The Cat Who Saved Books by Sosuke Natsukawa – Review

Today I’m reviewing the cutest short read, The Cat Who Saved Books by Sosuke Natsukawa.


The Cat Who Saved Books is a heart-warming story about finding courage, caring for others – and the tremendous power of books.

Grandpa used to say it all the time: ‘books have tremendous power’. But what is that power really?

Natsuki Books was a tiny second-hand bookshop on the edge of town. Inside, towering shelves reached the ceiling, every one crammed full of wonderful books. Rintaro Natsuki loved this space that his grandfather had created. He spent many happy hours there, reading whatever he liked. It was the perfect refuge for a boy who tended to be something of a recluse.

After the death of his grandfather, Rintaro is devastated and alone. It seems he will have to close the shop. Then, a talking tabby cat called Tiger appears and asks Rintaro for help. The cat needs a book lover to join him on a mission. This odd couple will go on three magical adventures to save books from people who have imprisoned, mistreated and betrayed them. Finally, there is one last rescue that Rintaro must attempt alone . . .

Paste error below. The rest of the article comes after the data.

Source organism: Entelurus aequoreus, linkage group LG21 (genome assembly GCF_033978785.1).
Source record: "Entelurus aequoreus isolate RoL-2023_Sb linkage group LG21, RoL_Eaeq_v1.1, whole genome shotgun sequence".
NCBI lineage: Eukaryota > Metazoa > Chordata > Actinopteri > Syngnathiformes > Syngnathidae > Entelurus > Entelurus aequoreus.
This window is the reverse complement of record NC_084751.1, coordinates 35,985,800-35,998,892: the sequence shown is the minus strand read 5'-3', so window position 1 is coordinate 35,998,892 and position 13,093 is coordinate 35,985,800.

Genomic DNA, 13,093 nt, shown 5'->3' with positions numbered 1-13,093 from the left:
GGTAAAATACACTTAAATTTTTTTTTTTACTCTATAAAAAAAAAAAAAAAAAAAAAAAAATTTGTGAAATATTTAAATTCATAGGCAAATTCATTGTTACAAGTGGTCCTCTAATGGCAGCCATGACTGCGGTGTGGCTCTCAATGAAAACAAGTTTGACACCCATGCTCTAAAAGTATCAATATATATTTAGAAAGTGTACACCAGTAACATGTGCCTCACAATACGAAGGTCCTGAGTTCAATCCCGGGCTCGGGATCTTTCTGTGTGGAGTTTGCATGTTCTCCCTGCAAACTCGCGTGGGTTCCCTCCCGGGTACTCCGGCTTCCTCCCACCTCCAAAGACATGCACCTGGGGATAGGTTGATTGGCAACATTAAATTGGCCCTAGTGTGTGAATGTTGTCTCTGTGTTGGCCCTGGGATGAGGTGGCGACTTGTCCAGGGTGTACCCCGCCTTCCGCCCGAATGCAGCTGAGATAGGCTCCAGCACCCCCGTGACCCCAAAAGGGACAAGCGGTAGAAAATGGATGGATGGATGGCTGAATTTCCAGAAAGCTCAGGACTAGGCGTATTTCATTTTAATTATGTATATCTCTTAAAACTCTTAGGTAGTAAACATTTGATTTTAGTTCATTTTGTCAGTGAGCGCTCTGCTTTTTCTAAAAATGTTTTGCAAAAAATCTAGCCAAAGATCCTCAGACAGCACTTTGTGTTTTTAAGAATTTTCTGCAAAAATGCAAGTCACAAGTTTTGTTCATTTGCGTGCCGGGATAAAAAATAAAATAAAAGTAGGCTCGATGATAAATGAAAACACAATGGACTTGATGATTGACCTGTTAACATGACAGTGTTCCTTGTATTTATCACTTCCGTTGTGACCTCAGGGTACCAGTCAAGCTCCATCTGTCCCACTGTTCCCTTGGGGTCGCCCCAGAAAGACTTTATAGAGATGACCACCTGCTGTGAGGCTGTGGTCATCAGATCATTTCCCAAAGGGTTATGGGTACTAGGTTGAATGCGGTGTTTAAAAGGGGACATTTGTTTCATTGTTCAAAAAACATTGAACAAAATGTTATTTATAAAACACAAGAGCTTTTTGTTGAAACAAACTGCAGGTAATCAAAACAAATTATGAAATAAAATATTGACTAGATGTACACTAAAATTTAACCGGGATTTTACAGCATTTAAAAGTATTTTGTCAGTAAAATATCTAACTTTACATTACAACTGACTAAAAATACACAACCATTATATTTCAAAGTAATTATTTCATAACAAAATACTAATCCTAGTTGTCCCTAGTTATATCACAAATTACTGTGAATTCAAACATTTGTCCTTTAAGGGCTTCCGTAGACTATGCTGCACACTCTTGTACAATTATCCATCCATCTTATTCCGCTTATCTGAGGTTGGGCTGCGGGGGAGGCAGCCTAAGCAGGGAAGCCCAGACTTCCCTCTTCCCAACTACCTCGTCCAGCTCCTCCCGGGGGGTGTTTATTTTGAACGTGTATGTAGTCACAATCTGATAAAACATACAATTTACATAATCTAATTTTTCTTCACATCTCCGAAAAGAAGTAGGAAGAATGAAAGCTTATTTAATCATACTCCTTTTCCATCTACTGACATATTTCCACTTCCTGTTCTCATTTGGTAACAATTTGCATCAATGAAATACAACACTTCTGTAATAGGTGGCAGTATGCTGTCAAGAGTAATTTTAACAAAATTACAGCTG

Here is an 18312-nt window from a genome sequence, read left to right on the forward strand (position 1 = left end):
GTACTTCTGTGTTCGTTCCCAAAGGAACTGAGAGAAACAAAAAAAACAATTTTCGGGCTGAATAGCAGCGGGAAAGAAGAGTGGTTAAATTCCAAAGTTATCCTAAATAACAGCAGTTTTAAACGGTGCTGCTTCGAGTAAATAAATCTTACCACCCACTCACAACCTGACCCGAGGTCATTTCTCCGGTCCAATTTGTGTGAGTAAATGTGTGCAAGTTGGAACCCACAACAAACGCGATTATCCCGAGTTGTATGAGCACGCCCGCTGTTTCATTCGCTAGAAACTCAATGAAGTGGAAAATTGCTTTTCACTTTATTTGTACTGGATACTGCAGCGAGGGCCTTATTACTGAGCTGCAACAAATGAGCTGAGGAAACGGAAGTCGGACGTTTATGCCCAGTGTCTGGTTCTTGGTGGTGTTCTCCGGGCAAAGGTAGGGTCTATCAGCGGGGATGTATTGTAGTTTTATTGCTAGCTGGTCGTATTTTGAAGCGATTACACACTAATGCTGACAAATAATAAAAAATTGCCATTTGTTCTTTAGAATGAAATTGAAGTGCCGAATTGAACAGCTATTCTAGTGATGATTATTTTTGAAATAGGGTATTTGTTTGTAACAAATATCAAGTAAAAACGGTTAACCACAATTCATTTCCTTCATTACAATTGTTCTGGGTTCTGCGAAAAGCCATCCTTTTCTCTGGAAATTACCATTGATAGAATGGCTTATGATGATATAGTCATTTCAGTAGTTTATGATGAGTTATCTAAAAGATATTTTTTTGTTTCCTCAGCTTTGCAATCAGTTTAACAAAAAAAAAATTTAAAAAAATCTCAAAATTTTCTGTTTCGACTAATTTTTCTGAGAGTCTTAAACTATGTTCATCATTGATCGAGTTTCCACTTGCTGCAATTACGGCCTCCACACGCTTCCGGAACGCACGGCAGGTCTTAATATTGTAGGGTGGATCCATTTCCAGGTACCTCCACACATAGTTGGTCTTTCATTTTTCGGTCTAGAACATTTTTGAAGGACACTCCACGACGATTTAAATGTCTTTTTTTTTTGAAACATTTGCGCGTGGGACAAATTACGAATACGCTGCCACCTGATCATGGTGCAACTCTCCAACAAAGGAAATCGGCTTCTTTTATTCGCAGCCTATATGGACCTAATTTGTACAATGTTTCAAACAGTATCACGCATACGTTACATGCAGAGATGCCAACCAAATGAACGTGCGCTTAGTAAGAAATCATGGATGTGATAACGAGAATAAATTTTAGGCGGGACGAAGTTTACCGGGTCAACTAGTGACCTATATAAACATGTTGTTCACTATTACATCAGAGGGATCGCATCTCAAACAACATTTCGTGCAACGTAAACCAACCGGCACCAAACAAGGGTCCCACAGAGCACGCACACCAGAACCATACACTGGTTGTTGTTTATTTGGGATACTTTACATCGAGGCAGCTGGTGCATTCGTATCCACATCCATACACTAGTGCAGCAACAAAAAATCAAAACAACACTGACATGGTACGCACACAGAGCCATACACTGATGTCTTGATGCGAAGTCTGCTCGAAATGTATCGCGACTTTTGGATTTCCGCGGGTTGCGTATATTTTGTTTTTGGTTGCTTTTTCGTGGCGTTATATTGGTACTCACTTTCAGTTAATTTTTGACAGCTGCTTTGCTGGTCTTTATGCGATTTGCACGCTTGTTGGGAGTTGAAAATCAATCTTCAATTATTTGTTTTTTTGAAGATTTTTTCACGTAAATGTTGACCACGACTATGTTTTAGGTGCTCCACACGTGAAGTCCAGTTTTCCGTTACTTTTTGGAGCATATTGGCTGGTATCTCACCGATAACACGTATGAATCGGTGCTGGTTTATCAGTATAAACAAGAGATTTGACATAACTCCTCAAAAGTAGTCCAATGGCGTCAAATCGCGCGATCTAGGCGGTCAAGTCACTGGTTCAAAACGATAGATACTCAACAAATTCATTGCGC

Sosuke Natsukawa’s international bestseller, translated from Japanese by Louise Heal Kawai, is a story for those for whom books are so much more than words on paper


This book is just a cute short read, coming in at less than 200 pages, but manages to squeeze so much into that space. Rintaro is your stereotypical hermit of a bookworm; much happier to while away his days in his grandfathers second-hand bookshop than be out socialising.

Enter Tiger the tabby, a mysterious talking cat on a mission to save books, but he needs some help. Rintaros unwavering love for books is just the thing this cat needs, and soon he’s recruited the boy to assist him in rescuing ‘imprisoned’ books.

This is where it gets interesting – Each new challenge to rescue some books represents a different view on reading. From someone trying to achieve the perfect speed-reading technique, to someone who refuses to ever re-read a book no matter how much they enjoyed it, as there’s just not enough time to read all the books they would like to (Sound familiar?!). It’s down to Rintaro to help these individuals see the error in their ways, convincing them there’s a better way and helping release the books each person has mistreated, or ‘imprisoned’.

As a bookworm myself, I found this such a heart warming read. In his quest to get others to change their ways, Rintaro explores what it really means to love books and reading. The whole story highlights the magic and wonder that comes with reading a book, and feels a bit like a love letter to the act of reading. On a more whimsical side note, Tiger the tabby seems to be perfectly portrayed – If cats really could talk, I could imagine them being just as sarcastic, impatient and know-it-all as Tiger is in this book!


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